A Roman soldier who had become a centurion had worked his way up through the ranks of the military to earn the status of a noncommissioned officer given the responsibilities equivalent to
a captain in the US Army and the command of a hundred Roman soldiers. A Centurion was
paid sixteen times what the average soldier was paid. Polybius, the Roman historian described
a Centurion like this:
“Centurions are required not to be bold and adventurous so much as good leaders, of steady and prudent mind, not prone to take the offensive or start fighting wantonly, but able when overwhelmed and hard-pressed to stand fast and die at their post.”
- Polybius, History 6.24
Cornelius was a centurion in the Cohors II Miliaria Italica Civium Romanorum which consisted of archers from Italy who were freedmen (freed slaves) who had gained their citizenship. A cohort
was a unit of 1,000 men. Ten cohorts made a legion (10,000 men). Cornelius was in charge of
a group of 100 archers that together with 900 other archers made up the Second Italian Cohort of Roman Citizens. The members originally all came from Italy. Notice that Cornelius' family was with him in his home and that Cornelius had done many good things in the community of Caesarea. Cornelius had probably been in this position in Caesarea for a faily long time since he had a home with his family in a community where he was known for his good deeds.
Luke tells us that Cornelius was devout, God-fearing, gave generously and prayed to God regularly. Likewise, the angel also said that Cornelius’ prayers and gifts to the poor have become a memorial
before God. Directions on how to receive eternal life where brought to Cornelius by the angel,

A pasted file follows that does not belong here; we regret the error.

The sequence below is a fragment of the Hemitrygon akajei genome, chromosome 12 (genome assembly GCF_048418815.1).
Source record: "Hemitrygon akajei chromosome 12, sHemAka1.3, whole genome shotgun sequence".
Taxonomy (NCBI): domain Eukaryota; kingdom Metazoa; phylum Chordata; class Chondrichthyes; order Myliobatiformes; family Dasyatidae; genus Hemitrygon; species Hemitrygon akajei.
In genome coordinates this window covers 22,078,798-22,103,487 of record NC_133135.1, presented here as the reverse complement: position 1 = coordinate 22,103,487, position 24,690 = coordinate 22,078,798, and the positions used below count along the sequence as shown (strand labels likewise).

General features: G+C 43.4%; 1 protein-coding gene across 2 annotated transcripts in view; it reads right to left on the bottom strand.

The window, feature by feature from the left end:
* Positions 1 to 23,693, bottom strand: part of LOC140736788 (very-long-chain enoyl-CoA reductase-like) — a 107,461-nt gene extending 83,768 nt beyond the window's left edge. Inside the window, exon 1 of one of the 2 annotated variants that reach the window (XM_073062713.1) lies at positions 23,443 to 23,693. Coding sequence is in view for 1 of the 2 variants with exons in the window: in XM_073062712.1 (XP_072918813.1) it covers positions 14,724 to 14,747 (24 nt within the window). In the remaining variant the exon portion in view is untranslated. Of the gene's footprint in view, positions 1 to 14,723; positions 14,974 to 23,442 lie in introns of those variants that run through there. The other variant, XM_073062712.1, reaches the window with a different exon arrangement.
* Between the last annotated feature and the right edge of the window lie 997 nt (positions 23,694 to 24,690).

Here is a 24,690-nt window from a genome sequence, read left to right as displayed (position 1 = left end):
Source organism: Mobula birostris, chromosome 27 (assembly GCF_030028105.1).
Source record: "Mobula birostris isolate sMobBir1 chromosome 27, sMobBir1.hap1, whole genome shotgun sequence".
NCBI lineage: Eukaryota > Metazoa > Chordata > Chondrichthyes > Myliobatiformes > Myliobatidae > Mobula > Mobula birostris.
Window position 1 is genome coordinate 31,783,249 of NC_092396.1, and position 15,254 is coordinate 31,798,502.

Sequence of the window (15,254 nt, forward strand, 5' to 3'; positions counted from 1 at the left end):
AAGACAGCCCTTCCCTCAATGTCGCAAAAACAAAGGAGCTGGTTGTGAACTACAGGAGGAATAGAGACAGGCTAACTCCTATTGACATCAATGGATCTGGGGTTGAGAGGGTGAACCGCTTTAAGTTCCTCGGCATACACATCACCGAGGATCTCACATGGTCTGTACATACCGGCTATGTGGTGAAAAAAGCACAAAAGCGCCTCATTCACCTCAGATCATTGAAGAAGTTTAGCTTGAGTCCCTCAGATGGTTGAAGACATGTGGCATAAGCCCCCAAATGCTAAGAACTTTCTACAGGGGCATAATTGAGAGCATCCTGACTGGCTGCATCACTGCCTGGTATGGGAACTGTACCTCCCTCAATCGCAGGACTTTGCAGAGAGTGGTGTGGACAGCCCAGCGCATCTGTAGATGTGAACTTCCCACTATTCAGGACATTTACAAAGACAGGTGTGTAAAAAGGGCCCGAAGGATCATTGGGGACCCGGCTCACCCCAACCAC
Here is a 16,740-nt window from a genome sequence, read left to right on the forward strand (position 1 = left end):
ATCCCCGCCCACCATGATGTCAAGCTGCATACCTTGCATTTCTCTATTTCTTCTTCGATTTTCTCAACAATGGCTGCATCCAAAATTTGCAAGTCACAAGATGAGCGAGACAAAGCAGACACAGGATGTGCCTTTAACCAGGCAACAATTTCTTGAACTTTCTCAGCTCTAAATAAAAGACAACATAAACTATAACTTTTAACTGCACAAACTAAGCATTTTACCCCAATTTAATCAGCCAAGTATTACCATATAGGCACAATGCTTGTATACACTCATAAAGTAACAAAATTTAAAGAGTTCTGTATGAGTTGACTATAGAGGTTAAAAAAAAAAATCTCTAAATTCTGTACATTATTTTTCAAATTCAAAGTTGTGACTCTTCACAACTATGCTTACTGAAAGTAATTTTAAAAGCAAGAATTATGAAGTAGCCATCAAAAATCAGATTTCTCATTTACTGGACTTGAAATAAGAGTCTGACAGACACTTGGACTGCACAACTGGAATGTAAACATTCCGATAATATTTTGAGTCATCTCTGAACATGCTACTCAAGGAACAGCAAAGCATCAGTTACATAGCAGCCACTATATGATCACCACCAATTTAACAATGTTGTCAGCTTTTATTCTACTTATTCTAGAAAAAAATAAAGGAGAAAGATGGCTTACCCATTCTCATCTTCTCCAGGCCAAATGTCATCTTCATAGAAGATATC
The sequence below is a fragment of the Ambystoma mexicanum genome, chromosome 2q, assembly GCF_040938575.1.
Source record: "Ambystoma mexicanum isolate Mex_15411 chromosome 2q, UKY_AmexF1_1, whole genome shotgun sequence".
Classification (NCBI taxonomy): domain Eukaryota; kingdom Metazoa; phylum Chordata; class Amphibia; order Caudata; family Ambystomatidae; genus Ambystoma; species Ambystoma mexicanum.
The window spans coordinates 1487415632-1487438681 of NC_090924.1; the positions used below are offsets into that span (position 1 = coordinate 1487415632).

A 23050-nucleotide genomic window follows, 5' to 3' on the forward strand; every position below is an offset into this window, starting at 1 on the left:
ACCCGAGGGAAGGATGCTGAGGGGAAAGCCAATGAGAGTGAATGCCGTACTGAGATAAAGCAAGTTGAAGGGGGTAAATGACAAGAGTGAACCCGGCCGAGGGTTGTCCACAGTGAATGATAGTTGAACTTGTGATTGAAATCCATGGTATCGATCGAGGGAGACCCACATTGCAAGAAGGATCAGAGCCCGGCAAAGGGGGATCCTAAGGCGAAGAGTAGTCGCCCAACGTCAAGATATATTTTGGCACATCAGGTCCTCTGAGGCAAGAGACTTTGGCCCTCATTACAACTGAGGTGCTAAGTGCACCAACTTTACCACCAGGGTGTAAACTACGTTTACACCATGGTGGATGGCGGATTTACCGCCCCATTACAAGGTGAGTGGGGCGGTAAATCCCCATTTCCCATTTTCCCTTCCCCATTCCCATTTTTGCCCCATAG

because of Cornelius’ desire to seek God and his willingness to do the good deeds that reflected God’s character. Cornelius’ good deeds showed that he was seeking the God of glory, honor and immortality. Paul wrote in a similar way in Romans 2:7 when he wrote that a man like Cornelius
will receive eternal life:
“To those who by persistence in doing good seek glory, honor and immortality, he will give eternal life…glory, honor and peace for everyone who does good: first for the Jew, then for the Gentile.” - Romans 2:7
But, Paul also writes that no one will be declared righteous and given eternal life because
of their good deeds. Instead, Paul makes it clear that no man can gain glory, honor and
immortality because of their good works. Righteousness and eternal life are attained through
faith in Jesus Christ, because even though we may seek glory, honor and immortality from God,
we all fall short of attaining it.
“No one will be declared righteous in his sight by observing the law…This righteousness from God comes through faith in Jesus Christ to all who believe. There is no difference, for all have sinned and fall short of the glory of God, and are justified freely by his grace through the redemption that came by Christ Jesus.”
- Romans 3:20-24
Even though men will never attain eternal life by their own works, men do reveal that they are
seeking God when they do good and seek to find God. God says that to these men, “he will give eternal life…glory, honor and peace for everyone who does good” (Romans 2:7) How? He will lead them to Jesus who is the only way to be justified and the only source of righteousness.
The angel tells Cornelius that his prayers and gifts have reminded God (“memorial offering”) that Cornelius was seeking God’s “glory, honor and immortality.” Because of this, God sent an angel
to Cornelius to tell him to go get Peter (who is 30 miles south of Caesarea in Joppa). Peter will
tell Cornelius how he can gain by grace what he has demonstrated by his works that he is
trying to gain, but has not. Cornelius will be saved in Acts 10:44.